NIHR’s Independence Vital for its Success

The annual report of the National Institution for Human Rights (NIHR) has come as a surprise to observers and those concerned in terms of its content, professional tackling of topics as well as its maturity in providing suggestions and recommendations.

Despite containing objective criticism for many of the human rights issues in Bahrain, the report undoubtedly presents a positive image of NIHR and the large margin of independence it enjoys. The report also reinforces NIHR’s credibility at the local and international levels.

We in Bahrain Human Rights Monitor believe that NIHR has made an achievement, not only for the issuance of such a report, but also because it reveals the substantial efforts exerted by NIHR recently to meet its responsibilities according to the statutes of its establishment. The domestic or international public opinion was not aware of those efforts, so learning about them in the context of the report , came as complete surprise for everyone.

We hope that NIHR will consolidate its local status as well as its standing in the human rights world with more of such acts and activities. We hope that it opens up to the domestic scene before the worldwide one, to become an essential human rights reference for the state and society, and to play a pivotal role in the solution and the development of human rights issues.

We wish that NIHR’s members, staff and officials, will continue this professional and objective approach. We hope that they could build upon it for their future activities, through following-up the implementation of recommendations and assisting the government in solving human rights problems. Having said that, we also call upon the state’s institutions to engage in further cooperation with NIHR, as per the Royal Decree establishing it.

As much as it is considered an asset to NIHR, this Report is also an asset to the government it criticized. Acceptance and recognition of this criticism, and commitment to the implementation of the recommendations set out in the report, enhances the credibility of the government in terms of its seriousness in dealing with the human rights dossier. It also is an indication of the seriousness of the government in providing the favorable atmosphere for NIHR work, without the pressures restricting its independence and its positions, as stipulated in the Paris Principles.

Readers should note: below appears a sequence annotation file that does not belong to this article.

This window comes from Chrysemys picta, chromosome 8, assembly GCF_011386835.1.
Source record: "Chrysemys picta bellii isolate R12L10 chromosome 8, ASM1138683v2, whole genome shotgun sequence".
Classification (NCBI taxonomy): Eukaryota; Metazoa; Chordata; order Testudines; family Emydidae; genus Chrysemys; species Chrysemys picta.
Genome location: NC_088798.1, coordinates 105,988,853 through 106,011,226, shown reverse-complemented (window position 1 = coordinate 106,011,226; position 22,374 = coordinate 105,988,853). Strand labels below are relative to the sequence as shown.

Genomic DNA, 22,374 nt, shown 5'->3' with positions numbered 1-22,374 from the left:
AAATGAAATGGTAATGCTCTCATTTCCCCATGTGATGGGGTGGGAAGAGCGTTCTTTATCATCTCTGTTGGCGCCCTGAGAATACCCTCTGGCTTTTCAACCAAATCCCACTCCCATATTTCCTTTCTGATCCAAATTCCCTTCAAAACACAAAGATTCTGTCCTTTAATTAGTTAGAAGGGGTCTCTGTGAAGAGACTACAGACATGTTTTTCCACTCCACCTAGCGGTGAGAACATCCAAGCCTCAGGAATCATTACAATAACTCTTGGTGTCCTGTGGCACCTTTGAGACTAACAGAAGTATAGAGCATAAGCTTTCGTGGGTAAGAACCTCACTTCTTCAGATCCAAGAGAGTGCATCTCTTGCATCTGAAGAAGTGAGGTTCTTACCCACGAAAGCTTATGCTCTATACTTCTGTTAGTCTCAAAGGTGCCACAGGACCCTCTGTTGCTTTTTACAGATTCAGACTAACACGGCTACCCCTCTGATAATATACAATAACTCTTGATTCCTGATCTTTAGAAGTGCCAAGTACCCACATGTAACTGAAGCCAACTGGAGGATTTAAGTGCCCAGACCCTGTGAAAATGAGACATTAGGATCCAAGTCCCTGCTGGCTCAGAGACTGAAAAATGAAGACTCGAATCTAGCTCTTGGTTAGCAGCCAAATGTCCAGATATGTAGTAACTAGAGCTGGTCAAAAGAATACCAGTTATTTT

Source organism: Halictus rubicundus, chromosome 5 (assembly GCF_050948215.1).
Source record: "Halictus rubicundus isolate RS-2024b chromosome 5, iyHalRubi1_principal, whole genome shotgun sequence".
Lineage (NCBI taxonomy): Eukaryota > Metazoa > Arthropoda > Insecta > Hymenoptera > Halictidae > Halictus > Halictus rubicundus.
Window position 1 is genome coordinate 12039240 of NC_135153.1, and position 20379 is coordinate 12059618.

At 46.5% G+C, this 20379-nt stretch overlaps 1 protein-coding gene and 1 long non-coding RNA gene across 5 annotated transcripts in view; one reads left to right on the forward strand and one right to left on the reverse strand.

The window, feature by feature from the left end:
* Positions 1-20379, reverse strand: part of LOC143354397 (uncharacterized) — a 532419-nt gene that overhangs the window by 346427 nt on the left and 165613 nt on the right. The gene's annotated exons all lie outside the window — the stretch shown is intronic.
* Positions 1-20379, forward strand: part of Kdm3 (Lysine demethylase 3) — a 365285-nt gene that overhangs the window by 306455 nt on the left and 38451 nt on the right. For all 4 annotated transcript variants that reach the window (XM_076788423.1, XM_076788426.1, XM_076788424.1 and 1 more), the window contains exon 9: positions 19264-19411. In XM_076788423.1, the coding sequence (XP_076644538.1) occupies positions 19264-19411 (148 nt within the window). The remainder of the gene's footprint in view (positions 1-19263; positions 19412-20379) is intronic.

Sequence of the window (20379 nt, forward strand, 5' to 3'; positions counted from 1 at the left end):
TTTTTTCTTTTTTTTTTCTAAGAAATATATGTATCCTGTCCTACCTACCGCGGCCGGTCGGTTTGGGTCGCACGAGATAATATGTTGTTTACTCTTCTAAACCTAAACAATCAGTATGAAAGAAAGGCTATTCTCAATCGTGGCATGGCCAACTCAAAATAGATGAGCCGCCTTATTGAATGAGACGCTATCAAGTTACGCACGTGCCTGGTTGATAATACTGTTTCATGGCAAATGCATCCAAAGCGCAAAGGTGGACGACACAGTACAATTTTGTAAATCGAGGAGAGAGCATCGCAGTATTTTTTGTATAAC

The greater the commitment to the principles of Paris, the greater is the chance for development of a national human rights institution that is credible, effective and professional. Conversely, the abandonment of those principles leaves the national human rights institutions void of value and drains them of any moral balance or presumed standing , and consequently renders them unable to serve neither human rights nor the regimes that established them.

In order to support NIHR, we are primarily required to implement its recommendations, and to increase the cooperation of government institutions and ministries with it. Cooperation could take place by providing information, allowing investigation or by responding to NIHR questions and inquiries, or other means. On the other hand, officials need to keep NIHR away from interventions or pressures if any. NIHR needs to be encouraged, praised and given confidence to be a true human rights voice that sincerely expresses the reality of the society and the state.

As for the civil society institutions, particularly civil human rights organizations, we ask them to view the NIHR report and activities with fairness, leaving aside the political polarizations and stereotypes. The Bahraini civil society was expected to read the report and welcome it publicly; but the attitude of stereotyping among some, made them unable to even consider the report, let alone express any positive response to it, in terms of its actual service to the cause of human rights and not as a tool to condemn the government based on the principal of (I judge you by your own words!)

We have not seen any positive reaction towards the report from the civil society institutions affiliated to the opposition, bearing in mind that the report confirmed that NIHR has requested the assistance of local human rights societies which did not respond to the request. But we do hope that the report will be the beginning of a new relationship between the NIHR and all Bahraini civil society institutions. The international organizations and the United Nations often ask national institutions to cooperate, interact and encourage civil society organizations to engage in their programs and human rights activities and to consult with them in their reports, drawing of policies, plans and programs, and even in the implementation of those plans, programs and in their evaluation. How can that take place, if the civil society is negatively boycotting and is unable to see things objectively and positively?

It should be noted here that Bahrain has achieved some positive bright spots in its human rights march. But these are sporadic in most cases; and not built upon, developed and expanded. The Government has a right to complain that many people do not acknowledge the positive aspects. This is true to a large extent. But it is also true that many of these positive aspects are often lost primarily because of the political conflict. There are those who see only blackness and are merely interested in promoting the negative news only. On the other hand, there are official mistakes that occur and overshadow the positive aspects painstakingly accomplished by the Government. Then there are some issues that are not fully accomplished, and are not properly followed up till they bear fruit.

We hope that the NIHR project pays off even after a while, and we wish this plant would grow till it becomes a towering tree.